Hops: Herbal Remedies


©2007 Publications International Hops are used in herbal remedies for digestive stimulation, anxiety, insomnia and menopausal symptoms.

The Pilgrims brought hops to Massachusetts, and its cultivation quickly spread through the colonies to as far south as Virginia. Hops can be grown as a garden plant and, like the grape, it's a quick-growing and quick-spreading vine. Most hops grown in the United States are used in the brewing of beer. Hops are also used for several herbal remedies, including digestive stimulation and relieving anxiety, insomnia and menopausal symptoms.

Uses of Hops

Hops are perhaps best known for their use as a bitter agent in brewing beer. But hops also are a nerve sedative and hormonal agent. Because they promote stomach secretions, bitter herbs are good digestive tonics. The bitter principles in hops are particularly useful for indigestion aggravated by stress or insufficient stomach acid and for gassiness and sour burping. Research has shown that hops also may help the body metabolize natural toxins, such as those produced by bacteria.

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Hops contain plant estrogens, and women who harvest hops flowers for an extended time sometimes develop menstrual-cycle abnormalities. Its estrogenic constituents make this plant useful in treating menopausal complaints, such as insomnia and hot flashes.

You also may use hops for anxiety and nervous complaints or for indigestion and cramps resulting from anxiety. Use the tincture or tea before bed if you experience insomnia.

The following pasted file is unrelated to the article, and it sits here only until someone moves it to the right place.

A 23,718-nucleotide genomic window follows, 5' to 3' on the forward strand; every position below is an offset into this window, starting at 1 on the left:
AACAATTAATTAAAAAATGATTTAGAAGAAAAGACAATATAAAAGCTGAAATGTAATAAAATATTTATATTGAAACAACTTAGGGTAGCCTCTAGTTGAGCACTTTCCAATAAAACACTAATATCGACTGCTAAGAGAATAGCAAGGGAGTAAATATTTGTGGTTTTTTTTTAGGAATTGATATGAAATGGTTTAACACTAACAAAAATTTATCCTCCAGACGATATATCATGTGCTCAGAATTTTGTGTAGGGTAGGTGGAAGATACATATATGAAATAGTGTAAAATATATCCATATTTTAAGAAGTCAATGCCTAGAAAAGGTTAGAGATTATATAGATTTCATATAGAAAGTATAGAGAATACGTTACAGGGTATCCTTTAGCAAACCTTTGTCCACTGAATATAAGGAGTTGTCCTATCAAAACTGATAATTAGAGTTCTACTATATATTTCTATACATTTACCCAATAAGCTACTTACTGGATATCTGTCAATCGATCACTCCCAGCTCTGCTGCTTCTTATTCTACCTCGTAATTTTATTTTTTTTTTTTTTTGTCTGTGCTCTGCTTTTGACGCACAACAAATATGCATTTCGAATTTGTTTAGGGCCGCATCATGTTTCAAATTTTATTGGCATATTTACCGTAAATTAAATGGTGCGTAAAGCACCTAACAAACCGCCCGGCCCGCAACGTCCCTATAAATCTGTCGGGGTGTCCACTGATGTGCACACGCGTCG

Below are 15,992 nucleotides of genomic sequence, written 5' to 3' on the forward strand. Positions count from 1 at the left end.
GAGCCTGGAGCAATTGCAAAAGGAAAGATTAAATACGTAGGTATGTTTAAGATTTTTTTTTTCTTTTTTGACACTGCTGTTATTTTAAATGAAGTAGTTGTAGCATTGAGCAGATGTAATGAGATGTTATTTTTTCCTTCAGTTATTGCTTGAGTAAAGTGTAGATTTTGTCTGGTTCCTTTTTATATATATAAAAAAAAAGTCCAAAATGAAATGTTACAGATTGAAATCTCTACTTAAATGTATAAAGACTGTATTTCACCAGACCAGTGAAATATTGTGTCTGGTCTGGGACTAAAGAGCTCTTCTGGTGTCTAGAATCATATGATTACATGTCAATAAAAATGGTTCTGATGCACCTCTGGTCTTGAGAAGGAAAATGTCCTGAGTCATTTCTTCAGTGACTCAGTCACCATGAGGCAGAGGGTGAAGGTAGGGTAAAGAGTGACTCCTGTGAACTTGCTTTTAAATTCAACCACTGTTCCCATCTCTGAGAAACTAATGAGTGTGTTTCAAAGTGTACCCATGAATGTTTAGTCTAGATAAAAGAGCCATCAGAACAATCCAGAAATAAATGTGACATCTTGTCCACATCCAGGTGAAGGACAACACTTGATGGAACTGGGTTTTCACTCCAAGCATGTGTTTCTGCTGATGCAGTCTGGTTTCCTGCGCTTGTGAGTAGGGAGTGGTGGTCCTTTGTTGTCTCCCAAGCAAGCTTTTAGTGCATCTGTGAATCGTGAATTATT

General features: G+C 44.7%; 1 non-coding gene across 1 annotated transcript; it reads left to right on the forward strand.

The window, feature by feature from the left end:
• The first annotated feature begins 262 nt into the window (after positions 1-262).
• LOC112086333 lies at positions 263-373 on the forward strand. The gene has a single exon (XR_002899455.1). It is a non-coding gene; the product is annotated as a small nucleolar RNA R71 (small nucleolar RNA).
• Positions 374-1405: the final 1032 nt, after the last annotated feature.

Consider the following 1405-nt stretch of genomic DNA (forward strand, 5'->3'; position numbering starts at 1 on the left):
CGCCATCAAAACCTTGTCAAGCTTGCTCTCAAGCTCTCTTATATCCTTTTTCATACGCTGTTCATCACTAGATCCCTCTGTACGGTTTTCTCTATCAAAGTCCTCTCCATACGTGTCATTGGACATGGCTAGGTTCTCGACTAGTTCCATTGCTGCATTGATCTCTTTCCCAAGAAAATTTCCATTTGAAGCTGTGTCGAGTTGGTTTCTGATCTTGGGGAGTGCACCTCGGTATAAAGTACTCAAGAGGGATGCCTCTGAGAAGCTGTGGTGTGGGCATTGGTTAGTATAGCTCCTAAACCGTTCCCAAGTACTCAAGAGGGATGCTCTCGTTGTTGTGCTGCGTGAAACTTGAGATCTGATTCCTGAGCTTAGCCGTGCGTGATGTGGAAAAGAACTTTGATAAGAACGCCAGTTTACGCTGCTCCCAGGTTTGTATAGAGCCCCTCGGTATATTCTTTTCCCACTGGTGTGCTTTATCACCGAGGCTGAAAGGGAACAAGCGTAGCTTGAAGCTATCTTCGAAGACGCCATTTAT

Keep reading to learn about warnings and preparation tips for hops, including instructions on how to make hops tea.

To learn more about treating common medical conditions at home, try the following links:

This information is solely for informational purposes. IT IS NOT INTENDED TO PROVIDE MEDICAL ADVICE. Neither the Editors of Consumer Guide (R), Publications International, Ltd., the author nor publisher take responsibility for any possible consequences from any treatment, procedure, exercise, dietary modification, action or application of medication which results from reading or following the information contained in this information. The publication of this information does not constitute the practice of medicine, and this information does not replace the advice of your physician or other health care provider. Before undertaking any course of treatment, the reader must seek the advice of their physician or other health care provider.Before engaging in any complementary medical technique, including the use of natural or herbal remedies, you should be aware that many of these techniques have not been evaluated in scientific studies.   Use of these remedies in connection with over the counter or prescription medications can cause severe adverse reactions. Often, only limited information is available about their safety and effectiveness. Each state and each discipline has its own rules about whether practitioners are required to be professionally licensed. If you plan to visit a practitioner, it is recommended that you choose one who is licensed by a recognized national organization and who abides by the organization's standards. It is always best to speak with your primary health care provider before starting any new therapeutic technique.